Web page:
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Local authorities hold key to addressing climate crisis

Words: Laura Edgar
Net zero / iStock-1175017795

A coalition of local government, environmental and research organisations have called for urgent powers and resources for local authorities so that they can help to address the climate crisis.

The call comes ahead of the government’s net-zero strategy.

The Association of Directors of Environment, Economy, Planning and Transport (ADEPT), Ashden, Friends of the Earth, Grantham Institute at Imperial College, Green Alliance, Greenpeace UK, London Environment Directors’ Network (LEDNet), Place-Based Climate Action Network (PCAN) and Solace all want local authorities to be recognised as key partners in the strategy.

The government should adopt four key priorities to ensure the success of the net-zero strategy:

  • A clear commitment to a mutually agreed central framework to embed local authorities as delivery partners in decarbonisation policies. Local government needs long-term, stable funding, realistic time frames and sufficient support to deliver at both pace and scale.
  • A clear message that a place-based solution is the best approach for several sectors to ensure that local infrastructure, behaviour and partnership activities are aligned to net-zero. National policies will only be delivered when supported by local decision-making and behavioural changes.
  • A cross-departmental approach to working with local authorities. The current siloed approach is a continuous struggle for local authorities and without a collaborative approach, there is a risk that national net-zero goals will not be met. Any contradictions in policies and funding programmes must be removed.
  • Acknowledgement of the wider co-benefits of delivering on decarbonisation policies, and how local authorities can support these in a way that will also deliver better public health, reduce inequalities, restore nature and build thriving local economies.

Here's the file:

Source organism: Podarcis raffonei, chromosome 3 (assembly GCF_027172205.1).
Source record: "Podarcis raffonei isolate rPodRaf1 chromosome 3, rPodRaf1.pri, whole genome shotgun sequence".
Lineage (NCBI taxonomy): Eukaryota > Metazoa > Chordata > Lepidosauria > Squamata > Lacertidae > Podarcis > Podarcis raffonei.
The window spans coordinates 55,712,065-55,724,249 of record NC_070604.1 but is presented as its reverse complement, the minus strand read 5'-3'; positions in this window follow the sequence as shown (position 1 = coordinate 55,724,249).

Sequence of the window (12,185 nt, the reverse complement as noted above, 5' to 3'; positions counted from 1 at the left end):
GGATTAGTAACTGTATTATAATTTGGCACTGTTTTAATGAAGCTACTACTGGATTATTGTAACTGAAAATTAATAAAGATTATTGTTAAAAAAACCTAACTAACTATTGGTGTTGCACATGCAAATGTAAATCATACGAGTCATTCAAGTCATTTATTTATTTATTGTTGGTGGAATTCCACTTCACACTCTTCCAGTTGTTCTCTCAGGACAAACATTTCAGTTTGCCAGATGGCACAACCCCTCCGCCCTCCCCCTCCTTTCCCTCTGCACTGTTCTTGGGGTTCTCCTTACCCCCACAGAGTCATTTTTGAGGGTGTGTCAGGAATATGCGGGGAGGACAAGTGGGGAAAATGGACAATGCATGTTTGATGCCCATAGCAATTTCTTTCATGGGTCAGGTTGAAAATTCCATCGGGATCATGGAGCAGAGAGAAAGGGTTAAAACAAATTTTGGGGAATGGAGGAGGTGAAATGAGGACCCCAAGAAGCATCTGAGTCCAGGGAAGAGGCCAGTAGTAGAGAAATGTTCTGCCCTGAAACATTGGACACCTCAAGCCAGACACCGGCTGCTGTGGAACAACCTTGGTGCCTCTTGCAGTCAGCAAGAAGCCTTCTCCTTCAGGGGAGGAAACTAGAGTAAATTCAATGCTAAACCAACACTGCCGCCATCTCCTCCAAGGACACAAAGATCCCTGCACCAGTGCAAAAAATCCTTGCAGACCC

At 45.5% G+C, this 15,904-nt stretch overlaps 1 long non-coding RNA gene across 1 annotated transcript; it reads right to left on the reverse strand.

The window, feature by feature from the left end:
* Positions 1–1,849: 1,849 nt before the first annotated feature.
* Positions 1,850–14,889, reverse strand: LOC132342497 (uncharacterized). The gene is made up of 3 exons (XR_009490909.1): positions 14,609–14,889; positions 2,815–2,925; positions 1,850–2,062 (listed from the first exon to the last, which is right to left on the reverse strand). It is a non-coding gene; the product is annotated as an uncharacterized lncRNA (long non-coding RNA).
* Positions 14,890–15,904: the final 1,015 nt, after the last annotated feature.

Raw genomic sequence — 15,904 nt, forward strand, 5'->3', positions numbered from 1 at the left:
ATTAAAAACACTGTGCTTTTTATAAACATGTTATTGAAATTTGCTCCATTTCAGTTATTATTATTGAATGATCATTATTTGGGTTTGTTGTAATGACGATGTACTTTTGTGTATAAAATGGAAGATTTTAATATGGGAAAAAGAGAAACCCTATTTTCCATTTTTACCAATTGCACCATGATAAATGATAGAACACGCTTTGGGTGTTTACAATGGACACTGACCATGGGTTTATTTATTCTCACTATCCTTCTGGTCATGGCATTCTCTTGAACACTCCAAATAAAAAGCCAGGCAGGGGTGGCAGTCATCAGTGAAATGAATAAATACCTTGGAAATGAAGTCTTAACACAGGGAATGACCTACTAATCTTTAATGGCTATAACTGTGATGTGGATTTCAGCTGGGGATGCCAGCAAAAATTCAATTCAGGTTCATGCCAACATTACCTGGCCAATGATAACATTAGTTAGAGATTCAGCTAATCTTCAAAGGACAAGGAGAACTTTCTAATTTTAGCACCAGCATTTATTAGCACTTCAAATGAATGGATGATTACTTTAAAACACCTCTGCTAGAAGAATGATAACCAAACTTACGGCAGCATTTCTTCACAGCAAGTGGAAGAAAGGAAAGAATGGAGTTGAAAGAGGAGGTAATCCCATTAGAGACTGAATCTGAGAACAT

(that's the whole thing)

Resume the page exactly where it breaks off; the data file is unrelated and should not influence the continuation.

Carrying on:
Their report, Recognising Local Authorities as Key Partners in the Net Zero Strategy, sets out how local authorities have developed plans and can “rapidly” scale up actions to meet climate targets. To do this however, the government must back local authorities.

The coalition acknowledges that there have been reductions in carbon emissions by the power sector, in particular, but sets out that the government must now focus on the housing and transport sectors.

The coalition says tackling these requires behavioural change as well as the delivery of low-carbon solutions, which is why local government is “best placed to influence due to having a closer relationship with local communities”.

Local authorities have control over a number sectors, such as transport planning, waste management, economic regeneration, land use planning and regulation of energy efficiency standards. In some of these areas, such as planning, national policy and regulations “can hinder not help” local climate action, said the coalition.

They also have huge influence over emissions through their procurement, which was worth at least £63 billion in 2019/20 and accounts for 70-80 per cent of an individual council’s carbon footprint. But in some of these areas – like planning – national policy and regulations can hinder rather than help local climate action.

Empowering local authorities is not a “nice to have”, the coalition maintains, but is essential to several government priorities such as decarbonisation, levelling up, reducing inequality, health and wellbeing and delivering a green economic recovery.

Paula Hewitt, president of ADEPT, said: “The government will not meet its targets without the work of local authorities, and we want to ensure the transition to a low-carbon society is just. As leaders in our areas, we bring together partnerships from across different sectors, as well as our communities, businesses, suppliers, strategic bodies and the voluntary sector. No one else has the reach, the levels of trust or ability to provide targeted support that will encourage and enable behavioural change. We have already started this work as our case studies show. What we need now is the recognition and resource to go further, faster.”

Image credit | iStock